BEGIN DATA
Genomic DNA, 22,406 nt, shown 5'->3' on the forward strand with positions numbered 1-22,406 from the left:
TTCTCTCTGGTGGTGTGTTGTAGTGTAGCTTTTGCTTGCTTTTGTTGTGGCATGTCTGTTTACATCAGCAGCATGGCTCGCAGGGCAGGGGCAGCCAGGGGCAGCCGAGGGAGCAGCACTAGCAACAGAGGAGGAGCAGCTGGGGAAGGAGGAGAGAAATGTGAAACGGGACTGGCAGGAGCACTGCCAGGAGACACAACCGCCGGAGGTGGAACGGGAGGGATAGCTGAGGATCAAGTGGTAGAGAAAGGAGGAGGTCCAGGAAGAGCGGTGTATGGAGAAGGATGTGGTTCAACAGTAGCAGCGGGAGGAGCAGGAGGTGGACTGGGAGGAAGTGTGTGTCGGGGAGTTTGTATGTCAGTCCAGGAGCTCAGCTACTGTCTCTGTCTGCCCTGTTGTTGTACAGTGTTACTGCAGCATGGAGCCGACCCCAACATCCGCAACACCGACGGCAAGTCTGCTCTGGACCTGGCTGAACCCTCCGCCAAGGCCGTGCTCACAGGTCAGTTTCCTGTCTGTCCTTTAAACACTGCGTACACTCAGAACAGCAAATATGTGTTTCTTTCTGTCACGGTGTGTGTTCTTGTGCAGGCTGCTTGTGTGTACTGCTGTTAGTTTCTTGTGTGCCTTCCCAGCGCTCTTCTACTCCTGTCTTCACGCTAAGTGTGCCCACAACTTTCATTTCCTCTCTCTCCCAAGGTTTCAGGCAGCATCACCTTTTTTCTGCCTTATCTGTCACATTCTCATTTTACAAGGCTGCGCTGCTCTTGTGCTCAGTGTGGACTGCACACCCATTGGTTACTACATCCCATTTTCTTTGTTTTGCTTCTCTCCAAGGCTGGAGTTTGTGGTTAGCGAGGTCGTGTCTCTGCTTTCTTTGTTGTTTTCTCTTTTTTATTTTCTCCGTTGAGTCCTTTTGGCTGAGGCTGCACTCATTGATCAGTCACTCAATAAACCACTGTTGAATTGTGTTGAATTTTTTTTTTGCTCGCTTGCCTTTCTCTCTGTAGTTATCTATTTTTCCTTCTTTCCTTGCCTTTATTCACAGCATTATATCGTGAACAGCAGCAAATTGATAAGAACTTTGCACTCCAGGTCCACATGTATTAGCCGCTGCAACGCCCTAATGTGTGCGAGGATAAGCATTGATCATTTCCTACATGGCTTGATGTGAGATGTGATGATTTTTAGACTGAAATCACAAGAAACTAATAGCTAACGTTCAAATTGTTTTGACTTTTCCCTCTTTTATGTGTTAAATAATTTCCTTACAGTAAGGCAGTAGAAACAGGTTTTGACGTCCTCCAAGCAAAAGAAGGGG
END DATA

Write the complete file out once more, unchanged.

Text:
Genomic DNA, 22,406 nt, shown 5'->3' on the forward strand with positions numbered 1-22,406 from the left:
TTCTCTCTGGTGGTGTGTTGTAGTGTAGCTTTTGCTTGCTTTTGTTGTGGCATGTCTGTTTACATCAGCAGCATGGCTCGCAGGGCAGGGGCAGCCAGGGGCAGCCGAGGGAGCAGCACTAGCAACAGAGGAGGAGCAGCTGGGGAAGGAGGAGAGAAATGTGAAACGGGACTGGCAGGAGCACTGCCAGGAGACACAACCGCCGGAGGTGGAACGGGAGGGATAGCTGAGGATCAAGTGGTAGAGAAAGGAGGAGGTCCAGGAAGAGCGGTGTATGGAGAAGGATGTGGTTCAACAGTAGCAGCGGGAGGAGCAGGAGGTGGACTGGGAGGAAGTGTGTGTCGGGGAGTTTGTATGTCAGTCCAGGAGCTCAGCTACTGTCTCTGTCTGCCCTGTTGTTGTACAGTGTTACTGCAGCATGGAGCCGACCCCAACATCCGCAACACCGACGGCAAGTCTGCTCTGGACCTGGCTGAACCCTCCGCCAAGGCCGTGCTCACAGGTCAGTTTCCTGTCTGTCCTTTAAACACTGCGTACACTCAGAACAGCAAATATGTGTTTCTTTCTGTCACGGTGTGTGTTCTTGTGCAGGCTGCTTGTGTGTACTGCTGTTAGTTTCTTGTGTGCCTTCCCAGCGCTCTTCTACTCCTGTCTTCACGCTAAGTGTGCCCACAACTTTCATTTCCTCTCTCTCCCAAGGTTTCAGGCAGCATCACCTTTTTTCTGCCTTATCTGTCACATTCTCATTTTACAAGGCTGCGCTGCTCTTGTGCTCAGTGTGGACTGCACACCCATTGGTTACTACATCCCATTTTCTTTGTTTTGCTTCTCTCCAAGGCTGGAGTTTGTGGTTAGCGAGGTCGTGTCTCTGCTTTCTTTGTTGTTTTCTCTTTTTTATTTTCTCCGTTGAGTCCTTTTGGCTGAGGCTGCACTCATTGATCAGTCACTCAATAAACCACTGTTGAATTGTGTTGAATTTTTTTTTTGCTCGCTTGCCTTTCTCTCTGTAGTTATCTATTTTTCCTTCTTTCCTTGCCTTTATTCACAGCATTATATCGTGAACAGCAGCAAATTGATAAGAACTTTGCACTCCAGGTCCACATGTATTAGCCGCTGCAACGCCCTAATGTGTGCGAGGATAAGCATTGATCATTTCCTACATGGCTTGATGTGAGATGTGATGATTTTTAGACTGAAATCACAAGAAACTAATAGCTAACGTTCAAATTGTTTTGACTTTTCCCTCTTTTATGTGTTAAATAATTTCCTTACAGTAAGGCAGTAGAAACAGGTTTTGACGTCCTCCAAGCAAAAGAAGGGG